The pancreas secretes a hormone called insulin in response to levels of glucose in the bloodstream derivedf from the foods thatt you eat. The insulin allows the blood glucose to be absorbed into the body’s cells, providing it with its major supply of fuel to power its activities. Type 2 diabetes occurs when the body does not provide enough insulin, or does not utilize it efficiently.
Common treatments for type 2 diabetes include diet modification, insulin supplement drugs, physical activity and sometimes weight loss. Although earlier research suggested cinnamon as a treatment to help type 2 diabetics manage their blood glucose levels more consistently, more recent studies have proven inconclusive, and cinnamon is not yet used by physicians as a diabetes treatment.
Besides possibly allowing for increased insulin absorption, cinnamon also has other beneficial uses:
- Cinnamon lowers LDL cholesterol, and triglycerides levels along with blood sugar.
- Cinnamon acts as a powerful antioxidant and prevents the development of free radicals usually associated with diabetes.
- Cinnamon compounds are anti-inflammatory and help prevent cancer.
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The Agricultural Research Unit in Maryland in 2000 conducted the earliest study on cinnamon as a treatment for diabetes. In one study conducted on rats, cinnamon caused an increase in compound IRS-1, responsible for increasing glucose uptake in muscle tissue.
The most significant study on humans conducted till date was in 2003 by Khan and colleagues, in Pakistan. Of the six groups of ten people each, all with type-2 diabetes three groups were given cinnamon, and the other three groups were given placebo on a daily basis, for 40 days. The groups consuming cinnamon reported reduction in fasting glucose from 47 percent to 29 percent, triglycerides from 53 percent to 30 percent, LDL cholesterol from 34 percent to 27 percent and total cholesterol from 38 percent to 26 percent, whereas the groups on placebo reported no changes. .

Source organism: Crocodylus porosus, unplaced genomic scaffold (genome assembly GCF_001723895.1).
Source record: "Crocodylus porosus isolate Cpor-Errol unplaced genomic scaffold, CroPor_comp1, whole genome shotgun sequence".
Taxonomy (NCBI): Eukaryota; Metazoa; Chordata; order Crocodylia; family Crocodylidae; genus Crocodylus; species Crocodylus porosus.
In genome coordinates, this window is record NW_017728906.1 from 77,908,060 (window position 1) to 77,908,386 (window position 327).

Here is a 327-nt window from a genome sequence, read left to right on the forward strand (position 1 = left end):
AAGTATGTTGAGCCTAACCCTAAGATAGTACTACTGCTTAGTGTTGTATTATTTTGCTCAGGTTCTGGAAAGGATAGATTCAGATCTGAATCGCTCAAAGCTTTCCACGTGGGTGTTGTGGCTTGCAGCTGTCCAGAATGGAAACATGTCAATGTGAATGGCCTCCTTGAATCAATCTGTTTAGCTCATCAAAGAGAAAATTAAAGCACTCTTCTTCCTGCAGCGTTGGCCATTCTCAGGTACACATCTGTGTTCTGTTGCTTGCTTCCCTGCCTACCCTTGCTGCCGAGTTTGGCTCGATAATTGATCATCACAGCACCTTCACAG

Another study carried out in Germany that evaluated 65 patients with type-2 diabetes however did not validate the findings of Khan and associates. This study reports no difference between the two groups for LDL or HDL cholesterol, and triglycerides. Fasting glucose however dropped by seven percent for the group receiving cinnamon.
Cellular and molecular studies undertaken at the University of California, Iowa State University, and the U.S. Department of Agriculture nevertheless find preliminary evidence that suggests cinnamon plays the role of insulin substitute to help prevent and combat type-2 diabetes.
What prompts sustained interest in using cinnamon to fight diabetes is that cinnamon offers a natural treatment for type-2 diabetes and does not have the inherent risks of insulin inhalers or injection. The side benefits such as improvement of cardiovascular diseases, hypertension, kidney disorders, and even help to easing infection serve as other motivators.
Research on the ability of cinnamon to cure type-2 diabetes is not yet conclusive.
Consumption of cinnamon can also lead to adverse side effects. Some forms of cinnamon contain coumarin, a compound that reduces the blood’s ability to clot, and excessive consumption of some types may cause liver damage. Self medication with cinnamon may also cause a precipitous drop in glucose levels, when taken in combination with prescribed diabetes medications.
This article does not constitute medical advise, and readers are requested to consult a certified medical practitioner before acting on the information available in this article.
- Khan, MS, PHD, Alam, Safdar, MS, Mahpara, Ali Khan, MS, PHD, Mohammad Muzaffar, Khattak, MS, Khan Nawaz, and Anderson, PHD, Richard A.. “Cinnamon Improves Glucose and Lipids of People With Type 2 Diabetes.” Diabetes Care 26(2003): 3215-3218.
- Anderson, Ph.D., CNS, Richard A.. “Cinnamon, Glucose Tolerance and Diabetes.” Agricultural Research Service. 08 Aug 2005. United States Department of Agriculture. 17 Nov 2006.
- White, John, R. Cinnamon: Should It Be Taken as a Diabetes Medication?
- Gallessich, Gail. Cinnamon may help to alleviate diabetes. University of California